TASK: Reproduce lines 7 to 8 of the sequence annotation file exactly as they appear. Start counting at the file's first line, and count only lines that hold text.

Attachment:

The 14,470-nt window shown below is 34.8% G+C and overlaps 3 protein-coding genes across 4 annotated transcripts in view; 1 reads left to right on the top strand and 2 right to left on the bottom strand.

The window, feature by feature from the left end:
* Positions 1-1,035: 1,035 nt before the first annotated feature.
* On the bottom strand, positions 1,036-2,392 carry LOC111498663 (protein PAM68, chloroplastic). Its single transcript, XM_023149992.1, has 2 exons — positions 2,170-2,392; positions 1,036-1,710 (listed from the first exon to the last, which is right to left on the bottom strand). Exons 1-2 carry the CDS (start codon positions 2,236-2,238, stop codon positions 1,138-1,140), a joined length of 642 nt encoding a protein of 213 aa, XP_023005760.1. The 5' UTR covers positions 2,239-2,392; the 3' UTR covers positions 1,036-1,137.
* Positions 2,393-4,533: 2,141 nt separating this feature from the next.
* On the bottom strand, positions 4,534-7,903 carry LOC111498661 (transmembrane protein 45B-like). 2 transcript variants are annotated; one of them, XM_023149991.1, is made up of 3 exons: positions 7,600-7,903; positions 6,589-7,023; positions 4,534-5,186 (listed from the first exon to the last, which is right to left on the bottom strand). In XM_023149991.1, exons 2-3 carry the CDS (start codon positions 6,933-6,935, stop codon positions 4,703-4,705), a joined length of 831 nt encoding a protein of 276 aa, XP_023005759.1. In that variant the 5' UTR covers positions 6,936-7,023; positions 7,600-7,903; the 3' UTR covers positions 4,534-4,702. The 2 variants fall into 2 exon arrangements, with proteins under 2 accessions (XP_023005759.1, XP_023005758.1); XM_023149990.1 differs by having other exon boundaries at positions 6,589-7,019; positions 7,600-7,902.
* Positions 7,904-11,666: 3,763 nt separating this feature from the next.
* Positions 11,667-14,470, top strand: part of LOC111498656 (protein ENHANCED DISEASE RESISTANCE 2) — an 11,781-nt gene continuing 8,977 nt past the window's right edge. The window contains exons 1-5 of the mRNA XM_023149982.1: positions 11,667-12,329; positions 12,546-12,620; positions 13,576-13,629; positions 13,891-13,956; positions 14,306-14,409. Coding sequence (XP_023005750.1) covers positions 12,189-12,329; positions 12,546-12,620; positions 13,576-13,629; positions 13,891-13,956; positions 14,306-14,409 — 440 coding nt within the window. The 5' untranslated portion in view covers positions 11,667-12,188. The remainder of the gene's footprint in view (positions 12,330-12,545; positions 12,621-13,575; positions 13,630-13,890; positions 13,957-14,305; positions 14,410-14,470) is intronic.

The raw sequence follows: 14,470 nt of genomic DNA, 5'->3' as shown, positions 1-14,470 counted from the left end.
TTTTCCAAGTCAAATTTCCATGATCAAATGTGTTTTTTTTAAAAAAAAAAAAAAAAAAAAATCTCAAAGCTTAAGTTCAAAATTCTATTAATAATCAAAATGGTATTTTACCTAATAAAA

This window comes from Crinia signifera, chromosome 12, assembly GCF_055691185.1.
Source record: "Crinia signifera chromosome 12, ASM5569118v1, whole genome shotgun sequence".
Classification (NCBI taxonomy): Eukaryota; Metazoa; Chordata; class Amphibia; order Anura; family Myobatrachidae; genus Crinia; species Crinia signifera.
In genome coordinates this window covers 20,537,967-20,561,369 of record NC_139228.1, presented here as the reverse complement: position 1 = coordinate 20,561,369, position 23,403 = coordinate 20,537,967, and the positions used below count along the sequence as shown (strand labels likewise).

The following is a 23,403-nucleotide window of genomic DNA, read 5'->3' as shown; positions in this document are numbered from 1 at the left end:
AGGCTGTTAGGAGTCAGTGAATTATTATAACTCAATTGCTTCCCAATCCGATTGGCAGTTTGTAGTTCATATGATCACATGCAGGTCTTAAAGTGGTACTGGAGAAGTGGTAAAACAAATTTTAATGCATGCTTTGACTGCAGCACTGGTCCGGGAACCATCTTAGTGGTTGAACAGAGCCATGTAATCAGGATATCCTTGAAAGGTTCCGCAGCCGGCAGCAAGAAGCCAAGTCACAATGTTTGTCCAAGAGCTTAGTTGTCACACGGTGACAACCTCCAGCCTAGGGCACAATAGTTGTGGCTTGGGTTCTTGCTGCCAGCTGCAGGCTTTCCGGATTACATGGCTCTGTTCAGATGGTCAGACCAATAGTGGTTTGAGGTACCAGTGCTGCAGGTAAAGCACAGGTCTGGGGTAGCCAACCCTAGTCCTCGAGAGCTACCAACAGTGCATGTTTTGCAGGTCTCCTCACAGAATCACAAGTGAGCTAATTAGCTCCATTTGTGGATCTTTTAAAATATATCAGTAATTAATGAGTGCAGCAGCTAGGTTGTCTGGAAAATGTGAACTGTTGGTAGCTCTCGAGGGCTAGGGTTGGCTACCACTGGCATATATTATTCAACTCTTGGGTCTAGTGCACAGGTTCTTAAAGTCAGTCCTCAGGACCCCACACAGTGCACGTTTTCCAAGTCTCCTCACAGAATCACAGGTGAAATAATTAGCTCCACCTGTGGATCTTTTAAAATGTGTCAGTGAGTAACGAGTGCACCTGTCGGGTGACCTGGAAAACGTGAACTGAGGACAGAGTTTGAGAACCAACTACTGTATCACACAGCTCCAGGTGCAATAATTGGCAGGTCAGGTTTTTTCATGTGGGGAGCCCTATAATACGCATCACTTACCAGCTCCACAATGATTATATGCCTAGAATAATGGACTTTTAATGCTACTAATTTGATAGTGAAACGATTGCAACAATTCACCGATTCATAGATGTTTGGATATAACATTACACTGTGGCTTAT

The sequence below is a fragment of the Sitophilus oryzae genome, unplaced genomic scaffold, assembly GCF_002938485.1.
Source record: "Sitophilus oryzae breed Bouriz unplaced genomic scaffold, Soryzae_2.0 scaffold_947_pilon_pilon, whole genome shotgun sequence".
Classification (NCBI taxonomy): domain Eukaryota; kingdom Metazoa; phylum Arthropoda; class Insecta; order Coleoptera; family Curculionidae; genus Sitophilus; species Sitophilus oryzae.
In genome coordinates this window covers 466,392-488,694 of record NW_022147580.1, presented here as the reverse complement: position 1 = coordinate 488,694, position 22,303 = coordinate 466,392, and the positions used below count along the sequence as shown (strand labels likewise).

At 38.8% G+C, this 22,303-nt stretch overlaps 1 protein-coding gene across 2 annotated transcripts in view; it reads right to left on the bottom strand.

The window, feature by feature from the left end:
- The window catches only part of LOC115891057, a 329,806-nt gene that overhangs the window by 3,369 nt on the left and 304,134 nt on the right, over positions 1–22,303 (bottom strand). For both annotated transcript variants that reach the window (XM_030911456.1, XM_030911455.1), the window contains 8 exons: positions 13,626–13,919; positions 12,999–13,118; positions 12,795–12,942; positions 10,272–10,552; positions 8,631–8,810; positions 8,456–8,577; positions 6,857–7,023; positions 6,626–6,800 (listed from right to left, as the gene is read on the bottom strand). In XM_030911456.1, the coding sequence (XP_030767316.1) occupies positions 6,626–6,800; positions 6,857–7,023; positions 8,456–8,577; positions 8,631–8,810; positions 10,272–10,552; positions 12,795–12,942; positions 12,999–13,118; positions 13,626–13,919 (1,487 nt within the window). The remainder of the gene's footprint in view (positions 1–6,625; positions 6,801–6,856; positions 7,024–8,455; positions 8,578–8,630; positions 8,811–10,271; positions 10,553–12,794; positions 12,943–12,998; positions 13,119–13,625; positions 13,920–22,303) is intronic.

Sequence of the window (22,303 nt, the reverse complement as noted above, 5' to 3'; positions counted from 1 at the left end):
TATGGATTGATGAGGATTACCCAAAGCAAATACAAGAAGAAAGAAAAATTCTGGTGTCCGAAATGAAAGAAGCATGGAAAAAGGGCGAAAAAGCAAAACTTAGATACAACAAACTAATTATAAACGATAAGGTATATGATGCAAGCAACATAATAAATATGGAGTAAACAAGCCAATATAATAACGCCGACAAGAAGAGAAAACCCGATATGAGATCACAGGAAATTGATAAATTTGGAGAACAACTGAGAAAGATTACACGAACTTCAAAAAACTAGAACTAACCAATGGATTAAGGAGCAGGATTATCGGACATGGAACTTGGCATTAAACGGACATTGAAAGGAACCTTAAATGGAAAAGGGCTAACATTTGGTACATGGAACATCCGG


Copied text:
* Positions 7,904-11,666: 3,763 nt separating this feature from the next.
* Positions 11,667-14,470, top strand: part of LOC111498656 (protein ENHANCED DISEASE RESISTANCE 2) — an 11,781-nt gene continuing 8,977 nt past the window's right edge. The window contains exons 1-5 of the mRNA XM_023149982.1: positions 11,667-12,329; positions 12,546-12,620; positions 13,576-13,629; positions 13,891-13,956; positions 14,306-14,409. Coding sequence (XP_023005750.1) covers positions 12,189-12,329; positions 12,546-12,620; positions 13,576-13,629; positions 13,891-13,956; positions 14,306-14,409 — 440 coding nt within the window. The 5' untranslated portion in view covers positions 11,667-12,188. The remainder of the gene's footprint in view (positions 12,330-12,545; positions 12,621-13,575; positions 13,630-13,890; positions 13,957-14,305; positions 14,410-14,470) is intronic.